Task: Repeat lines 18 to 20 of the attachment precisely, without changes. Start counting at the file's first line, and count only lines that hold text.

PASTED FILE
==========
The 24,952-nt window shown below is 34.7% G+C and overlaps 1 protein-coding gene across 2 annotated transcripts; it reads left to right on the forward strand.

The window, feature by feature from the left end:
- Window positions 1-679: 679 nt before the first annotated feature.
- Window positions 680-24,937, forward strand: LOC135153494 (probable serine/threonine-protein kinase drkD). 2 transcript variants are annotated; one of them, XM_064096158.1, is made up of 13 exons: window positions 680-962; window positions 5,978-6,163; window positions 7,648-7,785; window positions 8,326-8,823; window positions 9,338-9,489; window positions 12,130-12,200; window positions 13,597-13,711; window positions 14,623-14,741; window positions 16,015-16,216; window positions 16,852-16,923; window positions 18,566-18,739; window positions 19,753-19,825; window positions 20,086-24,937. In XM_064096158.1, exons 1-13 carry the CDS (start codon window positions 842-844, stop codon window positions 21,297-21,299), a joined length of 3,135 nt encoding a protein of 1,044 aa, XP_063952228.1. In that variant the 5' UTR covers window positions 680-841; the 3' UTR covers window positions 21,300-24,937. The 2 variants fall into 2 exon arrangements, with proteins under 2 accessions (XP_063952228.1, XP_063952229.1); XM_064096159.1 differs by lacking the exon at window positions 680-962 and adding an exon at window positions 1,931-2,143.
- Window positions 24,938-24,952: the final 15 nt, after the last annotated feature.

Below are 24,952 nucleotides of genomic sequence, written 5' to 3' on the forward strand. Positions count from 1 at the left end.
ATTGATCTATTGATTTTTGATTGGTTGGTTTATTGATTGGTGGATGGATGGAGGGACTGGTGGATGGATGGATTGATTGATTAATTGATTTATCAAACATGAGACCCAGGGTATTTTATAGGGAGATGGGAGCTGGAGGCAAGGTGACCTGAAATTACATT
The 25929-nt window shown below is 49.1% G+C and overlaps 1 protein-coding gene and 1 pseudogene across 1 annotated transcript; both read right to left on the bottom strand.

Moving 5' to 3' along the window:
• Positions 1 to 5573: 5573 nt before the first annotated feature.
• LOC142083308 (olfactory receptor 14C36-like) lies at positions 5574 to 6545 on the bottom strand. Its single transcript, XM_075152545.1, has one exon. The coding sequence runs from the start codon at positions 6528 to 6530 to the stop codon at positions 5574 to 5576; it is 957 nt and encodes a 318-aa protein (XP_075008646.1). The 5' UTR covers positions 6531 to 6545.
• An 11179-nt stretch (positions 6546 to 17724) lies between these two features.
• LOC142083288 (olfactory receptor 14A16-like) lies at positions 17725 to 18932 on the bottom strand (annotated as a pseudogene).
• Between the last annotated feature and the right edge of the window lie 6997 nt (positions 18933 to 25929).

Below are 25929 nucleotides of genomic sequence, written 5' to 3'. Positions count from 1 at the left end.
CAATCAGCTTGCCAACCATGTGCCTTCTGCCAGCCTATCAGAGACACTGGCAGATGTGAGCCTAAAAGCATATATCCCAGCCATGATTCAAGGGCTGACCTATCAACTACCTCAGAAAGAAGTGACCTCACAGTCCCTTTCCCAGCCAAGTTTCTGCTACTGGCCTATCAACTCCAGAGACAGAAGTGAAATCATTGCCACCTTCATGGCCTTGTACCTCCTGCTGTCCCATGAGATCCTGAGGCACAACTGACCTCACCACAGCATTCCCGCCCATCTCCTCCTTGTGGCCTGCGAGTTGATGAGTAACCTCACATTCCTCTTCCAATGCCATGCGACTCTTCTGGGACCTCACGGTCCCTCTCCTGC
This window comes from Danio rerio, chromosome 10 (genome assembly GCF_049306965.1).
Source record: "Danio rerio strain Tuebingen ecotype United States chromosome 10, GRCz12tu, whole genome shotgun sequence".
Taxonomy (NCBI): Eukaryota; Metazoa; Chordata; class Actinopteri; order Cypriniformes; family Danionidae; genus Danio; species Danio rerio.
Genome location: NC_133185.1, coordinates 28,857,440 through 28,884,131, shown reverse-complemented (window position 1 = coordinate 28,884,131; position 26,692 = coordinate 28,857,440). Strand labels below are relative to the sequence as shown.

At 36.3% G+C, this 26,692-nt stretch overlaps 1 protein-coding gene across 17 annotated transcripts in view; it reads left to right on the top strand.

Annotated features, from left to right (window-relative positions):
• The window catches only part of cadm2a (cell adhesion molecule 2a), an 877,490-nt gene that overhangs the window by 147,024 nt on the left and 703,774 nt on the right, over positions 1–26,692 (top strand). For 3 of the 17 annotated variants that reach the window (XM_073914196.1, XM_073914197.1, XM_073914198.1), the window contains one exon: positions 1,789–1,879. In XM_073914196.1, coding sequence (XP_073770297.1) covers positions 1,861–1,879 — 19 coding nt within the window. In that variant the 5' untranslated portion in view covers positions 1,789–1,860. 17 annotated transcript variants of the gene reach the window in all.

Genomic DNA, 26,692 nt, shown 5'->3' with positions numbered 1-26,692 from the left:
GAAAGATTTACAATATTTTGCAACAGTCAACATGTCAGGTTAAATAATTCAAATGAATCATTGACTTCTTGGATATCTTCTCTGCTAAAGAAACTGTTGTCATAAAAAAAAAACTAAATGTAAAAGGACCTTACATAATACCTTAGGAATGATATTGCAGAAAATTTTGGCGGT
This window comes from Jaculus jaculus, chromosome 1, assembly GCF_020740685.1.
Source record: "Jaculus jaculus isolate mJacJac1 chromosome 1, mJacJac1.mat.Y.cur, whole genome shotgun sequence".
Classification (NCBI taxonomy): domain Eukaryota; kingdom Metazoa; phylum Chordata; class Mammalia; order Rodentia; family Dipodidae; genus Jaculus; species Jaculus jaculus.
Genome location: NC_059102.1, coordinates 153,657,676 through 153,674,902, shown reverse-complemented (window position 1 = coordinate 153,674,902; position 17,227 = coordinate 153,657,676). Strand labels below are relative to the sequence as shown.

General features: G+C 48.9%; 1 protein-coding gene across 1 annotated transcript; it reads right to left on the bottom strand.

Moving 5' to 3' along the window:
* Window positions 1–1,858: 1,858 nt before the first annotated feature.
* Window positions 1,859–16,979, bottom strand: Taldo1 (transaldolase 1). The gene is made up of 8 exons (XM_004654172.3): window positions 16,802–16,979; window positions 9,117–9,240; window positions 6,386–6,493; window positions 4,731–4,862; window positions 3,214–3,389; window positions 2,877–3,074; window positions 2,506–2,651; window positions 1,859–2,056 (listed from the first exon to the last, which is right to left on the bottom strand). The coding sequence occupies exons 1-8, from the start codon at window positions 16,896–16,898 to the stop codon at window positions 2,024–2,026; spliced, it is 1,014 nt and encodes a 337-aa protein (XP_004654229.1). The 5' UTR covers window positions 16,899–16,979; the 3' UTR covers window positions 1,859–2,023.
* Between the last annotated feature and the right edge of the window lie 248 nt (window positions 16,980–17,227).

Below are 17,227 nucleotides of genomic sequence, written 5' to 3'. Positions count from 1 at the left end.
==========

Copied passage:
Source record: "Danio rerio strain Tuebingen ecotype United States chromosome 10, GRCz12tu, whole genome shotgun sequence".
Taxonomy (NCBI): Eukaryota; Metazoa; Chordata; class Actinopteri; order Cypriniformes; family Danionidae; genus Danio; species Danio rerio.
Genome location: NC_133185.1, coordinates 28,857,440 through 28,884,131, shown reverse-complemented (window position 1 = coordinate 28,884,131; position 26,692 = coordinate 28,857,440). Strand labels below are relative to the sequence as shown.